Sparkling Harlot: but what really is in a name?

By the name itself, I was intrigued. When I read the “Refuse to conform”, I was sold. Plus it is sparkling wine so surely Harlot could not go much wrong in my books.

Not many sentences, or set of (add to the non-conforming one “unapologetically different”) could make this English sparkling closer to my heart, even though they did cause quite a lot of controversy in the English wine industry: the name, the method, the brand…

However, I am a drink, not a wine expert, so as no one asked, here are my views and some facts – because you know I love the facts..

Harlot comes in two versions: Harlot Brut NV Charmat of England and Harlot Rosé Brut NV Charmat of England. I was lucky enough to try both at their launch even in London.

The Brut is in taste, what I’d place between prosecco and champagne – less sweet that prosecco, but closer to it then it is to the drier champagne, which is my first drink of choice (my pocket often disagrees). It has elderflower, pears and apricots aromas and flavours.

The Rosé Brut is a solid sparkling rosé, fruity, but not overly sweet. The contact with the Pinot Noir skin makes it pink. Cute.

Grapes on both are Bacchus, Pinot Noir, Meunier and Chadornnay and they have gentle, playful and plentiful bubbles, are 12.5% abv and suitable for vegans and vegetarians.

They also market themselves as “bubbles that want to have fun” and go great with cocktails. The proof was in the pudding drink at the event where I tried it all Unapologetically different (cognac based, fruity), Harlotini (gin and strawberry) and Some bubbles just want to have fun (a sparkling fruit punch) cocktails and they were delicious. Versatility box: tick! Recipes can be found on their website.

I quite like the brand’s irreverence. It has a riskè name (go on, look it up) but it is not scared of that. It sells a playful, out of the mould image and I am here for it. I have been called names in the past and embracing it (and maybe sticking a big finger up) was the best thing I could do.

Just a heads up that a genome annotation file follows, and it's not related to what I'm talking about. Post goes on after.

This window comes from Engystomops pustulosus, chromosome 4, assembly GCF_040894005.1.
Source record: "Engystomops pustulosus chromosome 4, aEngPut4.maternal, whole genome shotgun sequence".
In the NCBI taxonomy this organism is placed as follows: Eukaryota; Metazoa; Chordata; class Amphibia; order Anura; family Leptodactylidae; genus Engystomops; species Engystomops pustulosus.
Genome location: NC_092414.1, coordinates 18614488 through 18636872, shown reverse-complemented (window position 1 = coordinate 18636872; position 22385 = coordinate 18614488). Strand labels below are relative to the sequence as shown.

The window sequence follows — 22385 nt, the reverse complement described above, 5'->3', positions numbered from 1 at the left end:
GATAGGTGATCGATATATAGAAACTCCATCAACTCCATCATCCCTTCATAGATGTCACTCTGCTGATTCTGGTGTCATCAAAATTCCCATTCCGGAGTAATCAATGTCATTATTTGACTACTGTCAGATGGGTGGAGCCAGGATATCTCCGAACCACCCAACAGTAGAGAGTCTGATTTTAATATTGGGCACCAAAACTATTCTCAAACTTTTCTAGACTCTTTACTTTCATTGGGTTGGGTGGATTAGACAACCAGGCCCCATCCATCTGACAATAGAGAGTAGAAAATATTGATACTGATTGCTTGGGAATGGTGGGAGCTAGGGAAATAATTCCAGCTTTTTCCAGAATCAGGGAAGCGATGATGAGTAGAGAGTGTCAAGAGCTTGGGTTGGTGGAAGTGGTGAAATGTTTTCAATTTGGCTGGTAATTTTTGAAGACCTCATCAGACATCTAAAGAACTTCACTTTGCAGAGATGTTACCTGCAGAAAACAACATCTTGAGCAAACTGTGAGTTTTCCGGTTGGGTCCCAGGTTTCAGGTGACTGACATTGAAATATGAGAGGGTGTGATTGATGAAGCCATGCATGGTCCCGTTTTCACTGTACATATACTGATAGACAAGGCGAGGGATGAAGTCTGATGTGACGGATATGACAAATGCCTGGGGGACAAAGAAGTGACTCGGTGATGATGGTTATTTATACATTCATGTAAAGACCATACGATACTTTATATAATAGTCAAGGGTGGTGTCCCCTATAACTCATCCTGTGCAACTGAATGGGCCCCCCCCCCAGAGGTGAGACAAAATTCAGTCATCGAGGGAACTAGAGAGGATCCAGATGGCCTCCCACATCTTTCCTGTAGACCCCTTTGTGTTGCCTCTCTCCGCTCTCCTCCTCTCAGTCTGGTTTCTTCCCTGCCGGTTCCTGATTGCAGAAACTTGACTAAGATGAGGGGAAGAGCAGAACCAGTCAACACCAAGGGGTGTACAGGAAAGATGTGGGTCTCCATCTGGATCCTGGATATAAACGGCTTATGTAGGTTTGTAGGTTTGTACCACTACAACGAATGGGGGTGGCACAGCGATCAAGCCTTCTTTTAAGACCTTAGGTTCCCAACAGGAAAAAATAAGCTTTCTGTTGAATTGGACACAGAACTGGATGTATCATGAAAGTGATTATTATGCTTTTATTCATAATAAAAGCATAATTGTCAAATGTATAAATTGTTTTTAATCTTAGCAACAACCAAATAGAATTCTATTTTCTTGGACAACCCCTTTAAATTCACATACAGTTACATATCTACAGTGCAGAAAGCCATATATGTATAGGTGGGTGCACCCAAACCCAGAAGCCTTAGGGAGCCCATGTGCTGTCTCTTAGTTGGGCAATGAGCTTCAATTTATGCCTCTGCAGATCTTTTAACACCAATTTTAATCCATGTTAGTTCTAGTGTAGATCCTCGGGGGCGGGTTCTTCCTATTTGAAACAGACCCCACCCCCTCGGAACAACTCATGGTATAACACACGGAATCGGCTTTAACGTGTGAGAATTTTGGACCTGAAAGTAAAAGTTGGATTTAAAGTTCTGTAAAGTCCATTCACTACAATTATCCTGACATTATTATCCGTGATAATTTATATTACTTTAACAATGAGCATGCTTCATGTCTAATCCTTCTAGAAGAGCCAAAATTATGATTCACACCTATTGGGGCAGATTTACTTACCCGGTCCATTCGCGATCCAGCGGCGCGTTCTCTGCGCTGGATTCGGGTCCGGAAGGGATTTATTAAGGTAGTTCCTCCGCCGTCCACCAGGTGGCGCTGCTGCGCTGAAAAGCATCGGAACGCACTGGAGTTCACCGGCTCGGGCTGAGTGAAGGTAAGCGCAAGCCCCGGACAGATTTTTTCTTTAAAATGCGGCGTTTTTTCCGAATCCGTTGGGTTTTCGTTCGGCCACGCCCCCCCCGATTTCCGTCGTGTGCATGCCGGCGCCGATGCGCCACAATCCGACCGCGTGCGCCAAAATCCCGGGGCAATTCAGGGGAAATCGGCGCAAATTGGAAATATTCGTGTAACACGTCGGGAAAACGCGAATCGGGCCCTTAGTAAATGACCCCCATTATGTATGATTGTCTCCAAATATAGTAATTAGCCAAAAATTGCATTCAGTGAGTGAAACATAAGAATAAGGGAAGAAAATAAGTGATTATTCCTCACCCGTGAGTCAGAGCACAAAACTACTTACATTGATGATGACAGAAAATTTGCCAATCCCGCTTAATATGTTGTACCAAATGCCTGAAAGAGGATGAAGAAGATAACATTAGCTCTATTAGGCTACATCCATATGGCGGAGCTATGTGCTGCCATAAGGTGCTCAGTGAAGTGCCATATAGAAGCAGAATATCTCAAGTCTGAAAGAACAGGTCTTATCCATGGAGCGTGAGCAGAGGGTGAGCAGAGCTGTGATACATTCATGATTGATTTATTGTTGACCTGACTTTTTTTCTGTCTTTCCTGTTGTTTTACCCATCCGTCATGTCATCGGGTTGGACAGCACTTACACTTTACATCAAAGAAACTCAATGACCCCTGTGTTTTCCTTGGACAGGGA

In my natural habitat: drowning in bubbles. Yum.

It does help that their loud packaging is just there in your face and I don’t have a problem with it. Of course, IT’S WINE, sparkles, tastes good, so I am in!

Harlot is a charmat, which refers to its method of carbonation (bubbling, for you and me): a sparkling winemaking process that traps bubbles in wine via carbonation in large steel tanks. They are looking to revolutionise the English wine industry with the ambition of being the biggest national producer by 2025, from their Kent vineyards.

MDCV UK’s expertise, however, has a longer tradition, both in the UK and France, with known names such as Chateau de Berne, Ultimate Provence and Sussex-based Kingscote. They are also passionate about the quality of their product and sustainability, managing their vineyards organically always seeking to use methods that minimise environmental impact.

Currently mainly available to trade, Harlot is making its way into restaurants as an alternative to prosecco. Has bottomless brunch written all over it.

It can also be purchased from The Wine Caverns for £16 a bottle (affiliate link) (750ml) with cases of 6 or 12 with a 15% discount.

Would you be open to an alternative to prosecco? Let me know your thoughts!

written by Dani

You know the drill, but I’ll say anyway: I was invited to an even to sample the product for free, with no obligation to post. Opinions (and taste buds) are honest and my own.

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